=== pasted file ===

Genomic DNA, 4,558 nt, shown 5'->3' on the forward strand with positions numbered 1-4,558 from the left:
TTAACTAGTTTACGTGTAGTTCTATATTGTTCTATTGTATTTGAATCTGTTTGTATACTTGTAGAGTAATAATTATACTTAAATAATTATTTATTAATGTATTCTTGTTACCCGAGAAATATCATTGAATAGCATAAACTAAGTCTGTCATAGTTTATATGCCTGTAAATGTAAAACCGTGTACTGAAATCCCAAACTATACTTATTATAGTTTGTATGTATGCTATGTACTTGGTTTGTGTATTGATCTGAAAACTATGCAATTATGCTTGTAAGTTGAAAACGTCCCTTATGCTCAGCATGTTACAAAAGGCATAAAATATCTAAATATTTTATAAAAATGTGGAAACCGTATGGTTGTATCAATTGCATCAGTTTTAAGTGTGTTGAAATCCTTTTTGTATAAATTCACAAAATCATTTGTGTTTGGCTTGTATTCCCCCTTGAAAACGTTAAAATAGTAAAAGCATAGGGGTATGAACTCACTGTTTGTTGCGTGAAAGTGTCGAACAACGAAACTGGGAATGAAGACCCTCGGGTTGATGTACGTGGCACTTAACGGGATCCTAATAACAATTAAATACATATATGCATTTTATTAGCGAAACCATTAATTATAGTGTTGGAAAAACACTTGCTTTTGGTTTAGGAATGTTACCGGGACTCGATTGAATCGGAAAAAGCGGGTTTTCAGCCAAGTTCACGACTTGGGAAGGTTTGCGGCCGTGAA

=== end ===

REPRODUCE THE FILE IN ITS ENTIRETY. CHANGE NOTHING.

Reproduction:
Genomic DNA, 4,558 nt, shown 5'->3' on the forward strand with positions numbered 1-4,558 from the left:
TTAACTAGTTTACGTGTAGTTCTATATTGTTCTATTGTATTTGAATCTGTTTGTATACTTGTAGAGTAATAATTATACTTAAATAATTATTTATTAATGTATTCTTGTTACCCGAGAAATATCATTGAATAGCATAAACTAAGTCTGTCATAGTTTATATGCCTGTAAATGTAAAACCGTGTACTGAAATCCCAAACTATACTTATTATAGTTTGTATGTATGCTATGTACTTGGTTTGTGTATTGATCTGAAAACTATGCAATTATGCTTGTAAGTTGAAAACGTCCCTTATGCTCAGCATGTTACAAAAGGCATAAAATATCTAAATATTTTATAAAAATGTGGAAACCGTATGGTTGTATCAATTGCATCAGTTTTAAGTGTGTTGAAATCCTTTTTGTATAAATTCACAAAATCATTTGTGTTTGGCTTGTATTCCCCCTTGAAAACGTTAAAATAGTAAAAGCATAGGGGTATGAACTCACTGTTTGTTGCGTGAAAGTGTCGAACAACGAAACTGGGAATGAAGACCCTCGGGTTGATGTACGTGGCACTTAACGGGATCCTAATAACAATTAAATACATATATGCATTTTATTAGCGAAACCATTAATTATAGTGTTGGAAAAACACTTGCTTTTGGTTTAGGAATGTTACCGGGACTCGATTGAATCGGAAAAAGCGGGTTTTCAGCCAAGTTCACGACTTGGGAAGGTTTGCGGCCGTGAA